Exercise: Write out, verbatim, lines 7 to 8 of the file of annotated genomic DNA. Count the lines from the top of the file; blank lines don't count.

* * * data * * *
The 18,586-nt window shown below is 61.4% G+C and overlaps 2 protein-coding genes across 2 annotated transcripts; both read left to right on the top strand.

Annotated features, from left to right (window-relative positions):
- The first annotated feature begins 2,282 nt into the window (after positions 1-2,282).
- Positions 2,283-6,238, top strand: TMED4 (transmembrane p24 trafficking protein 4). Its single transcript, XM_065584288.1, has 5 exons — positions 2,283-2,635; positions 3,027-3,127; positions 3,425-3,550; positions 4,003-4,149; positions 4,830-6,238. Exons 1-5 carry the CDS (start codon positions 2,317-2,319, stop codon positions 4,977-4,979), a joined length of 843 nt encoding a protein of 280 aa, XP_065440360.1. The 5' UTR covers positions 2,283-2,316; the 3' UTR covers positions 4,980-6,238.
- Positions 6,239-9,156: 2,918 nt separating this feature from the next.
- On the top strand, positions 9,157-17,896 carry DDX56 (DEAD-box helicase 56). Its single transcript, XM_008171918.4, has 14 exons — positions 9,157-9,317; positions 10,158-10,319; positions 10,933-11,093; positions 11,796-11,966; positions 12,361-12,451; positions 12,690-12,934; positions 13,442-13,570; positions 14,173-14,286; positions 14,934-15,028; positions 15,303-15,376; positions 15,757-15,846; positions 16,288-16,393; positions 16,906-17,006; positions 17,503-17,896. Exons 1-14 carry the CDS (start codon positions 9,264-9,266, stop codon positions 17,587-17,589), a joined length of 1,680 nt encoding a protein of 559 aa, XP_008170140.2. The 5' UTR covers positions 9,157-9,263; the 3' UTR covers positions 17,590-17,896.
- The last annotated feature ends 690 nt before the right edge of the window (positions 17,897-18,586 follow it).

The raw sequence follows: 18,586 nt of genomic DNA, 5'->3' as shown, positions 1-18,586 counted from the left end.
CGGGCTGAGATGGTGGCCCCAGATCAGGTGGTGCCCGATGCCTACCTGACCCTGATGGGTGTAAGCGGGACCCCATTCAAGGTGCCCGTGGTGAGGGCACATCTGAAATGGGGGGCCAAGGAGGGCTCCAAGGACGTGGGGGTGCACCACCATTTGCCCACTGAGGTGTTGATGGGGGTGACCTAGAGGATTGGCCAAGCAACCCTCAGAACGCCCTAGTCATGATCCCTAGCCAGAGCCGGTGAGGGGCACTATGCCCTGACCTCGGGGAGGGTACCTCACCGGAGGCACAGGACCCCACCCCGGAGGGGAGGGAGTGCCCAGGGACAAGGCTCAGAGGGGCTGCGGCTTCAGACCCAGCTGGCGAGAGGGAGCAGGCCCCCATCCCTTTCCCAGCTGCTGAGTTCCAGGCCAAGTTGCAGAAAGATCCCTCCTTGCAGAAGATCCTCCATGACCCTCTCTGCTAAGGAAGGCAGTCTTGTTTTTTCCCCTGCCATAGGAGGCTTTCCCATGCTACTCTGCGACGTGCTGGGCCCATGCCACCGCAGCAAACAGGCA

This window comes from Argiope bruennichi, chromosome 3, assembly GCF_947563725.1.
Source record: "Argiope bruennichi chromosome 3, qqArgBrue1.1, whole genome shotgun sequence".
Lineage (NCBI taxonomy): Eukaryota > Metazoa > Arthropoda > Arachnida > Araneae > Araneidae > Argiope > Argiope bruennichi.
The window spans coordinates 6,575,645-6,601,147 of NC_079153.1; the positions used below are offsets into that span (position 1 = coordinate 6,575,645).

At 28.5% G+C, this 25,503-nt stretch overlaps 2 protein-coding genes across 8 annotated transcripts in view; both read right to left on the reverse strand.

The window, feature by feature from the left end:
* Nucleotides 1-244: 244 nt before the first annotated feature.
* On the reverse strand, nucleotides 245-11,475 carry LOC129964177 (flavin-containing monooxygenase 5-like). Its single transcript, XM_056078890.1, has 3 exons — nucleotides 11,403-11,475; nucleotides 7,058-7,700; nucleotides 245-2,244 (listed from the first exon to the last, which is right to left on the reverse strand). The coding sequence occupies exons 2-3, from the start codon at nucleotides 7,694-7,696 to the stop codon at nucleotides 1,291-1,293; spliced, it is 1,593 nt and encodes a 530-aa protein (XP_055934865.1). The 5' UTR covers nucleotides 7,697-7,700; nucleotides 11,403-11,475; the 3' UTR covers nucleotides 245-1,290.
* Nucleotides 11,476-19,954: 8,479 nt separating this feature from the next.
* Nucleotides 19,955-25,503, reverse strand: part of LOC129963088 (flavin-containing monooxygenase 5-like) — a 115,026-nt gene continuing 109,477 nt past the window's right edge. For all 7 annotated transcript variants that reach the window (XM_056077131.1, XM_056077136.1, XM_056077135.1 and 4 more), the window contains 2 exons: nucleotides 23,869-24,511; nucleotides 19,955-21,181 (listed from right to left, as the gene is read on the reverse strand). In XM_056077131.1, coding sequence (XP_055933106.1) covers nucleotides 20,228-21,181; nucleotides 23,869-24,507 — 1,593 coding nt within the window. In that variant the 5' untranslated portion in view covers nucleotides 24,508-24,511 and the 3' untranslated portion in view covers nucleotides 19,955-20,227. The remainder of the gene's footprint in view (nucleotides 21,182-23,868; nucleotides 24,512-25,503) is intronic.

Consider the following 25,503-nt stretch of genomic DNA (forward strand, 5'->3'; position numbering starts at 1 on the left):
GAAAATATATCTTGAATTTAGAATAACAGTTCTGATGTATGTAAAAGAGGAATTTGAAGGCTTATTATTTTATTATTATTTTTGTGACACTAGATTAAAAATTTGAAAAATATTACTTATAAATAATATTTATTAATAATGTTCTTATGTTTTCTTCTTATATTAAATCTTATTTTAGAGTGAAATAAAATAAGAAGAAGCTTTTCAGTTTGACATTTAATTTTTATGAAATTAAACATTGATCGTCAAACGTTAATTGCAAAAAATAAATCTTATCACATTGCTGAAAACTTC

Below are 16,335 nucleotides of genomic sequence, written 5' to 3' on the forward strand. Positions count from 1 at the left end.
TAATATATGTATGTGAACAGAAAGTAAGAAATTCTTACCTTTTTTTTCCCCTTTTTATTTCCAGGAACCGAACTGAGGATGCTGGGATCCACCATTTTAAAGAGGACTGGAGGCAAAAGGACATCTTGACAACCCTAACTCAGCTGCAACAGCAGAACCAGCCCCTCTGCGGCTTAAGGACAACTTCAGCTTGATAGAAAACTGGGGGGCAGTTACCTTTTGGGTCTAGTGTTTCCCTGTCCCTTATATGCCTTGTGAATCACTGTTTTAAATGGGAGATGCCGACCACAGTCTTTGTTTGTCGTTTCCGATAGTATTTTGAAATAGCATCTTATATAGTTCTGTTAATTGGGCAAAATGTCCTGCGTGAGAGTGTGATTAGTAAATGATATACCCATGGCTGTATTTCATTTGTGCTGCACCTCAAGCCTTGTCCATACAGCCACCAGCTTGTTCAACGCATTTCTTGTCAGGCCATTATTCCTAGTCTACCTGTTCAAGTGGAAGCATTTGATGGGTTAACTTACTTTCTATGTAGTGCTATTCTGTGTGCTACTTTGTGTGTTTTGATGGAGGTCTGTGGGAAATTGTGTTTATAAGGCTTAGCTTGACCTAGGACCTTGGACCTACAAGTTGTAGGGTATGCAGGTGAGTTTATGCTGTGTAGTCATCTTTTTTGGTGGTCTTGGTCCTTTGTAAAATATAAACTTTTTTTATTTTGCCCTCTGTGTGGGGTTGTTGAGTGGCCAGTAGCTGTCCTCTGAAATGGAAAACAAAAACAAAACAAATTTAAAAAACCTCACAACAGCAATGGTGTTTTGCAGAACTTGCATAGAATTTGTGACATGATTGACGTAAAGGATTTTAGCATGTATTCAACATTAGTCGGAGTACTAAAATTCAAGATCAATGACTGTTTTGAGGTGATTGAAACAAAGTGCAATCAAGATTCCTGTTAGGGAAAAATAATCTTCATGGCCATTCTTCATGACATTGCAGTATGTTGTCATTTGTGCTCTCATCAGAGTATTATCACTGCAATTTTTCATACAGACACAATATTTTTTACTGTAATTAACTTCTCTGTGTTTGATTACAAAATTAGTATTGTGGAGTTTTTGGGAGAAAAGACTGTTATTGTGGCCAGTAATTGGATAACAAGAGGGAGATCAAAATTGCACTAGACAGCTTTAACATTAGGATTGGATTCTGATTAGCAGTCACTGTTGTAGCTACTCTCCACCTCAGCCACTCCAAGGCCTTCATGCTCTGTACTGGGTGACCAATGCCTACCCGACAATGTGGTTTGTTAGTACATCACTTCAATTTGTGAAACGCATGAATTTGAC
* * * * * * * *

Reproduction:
- The last annotated feature ends 690 nt before the right edge of the window (positions 17,897-18,586 follow it).

The raw sequence follows: 18,586 nt of genomic DNA, 5'->3' as shown, positions 1-18,586 counted from the left end.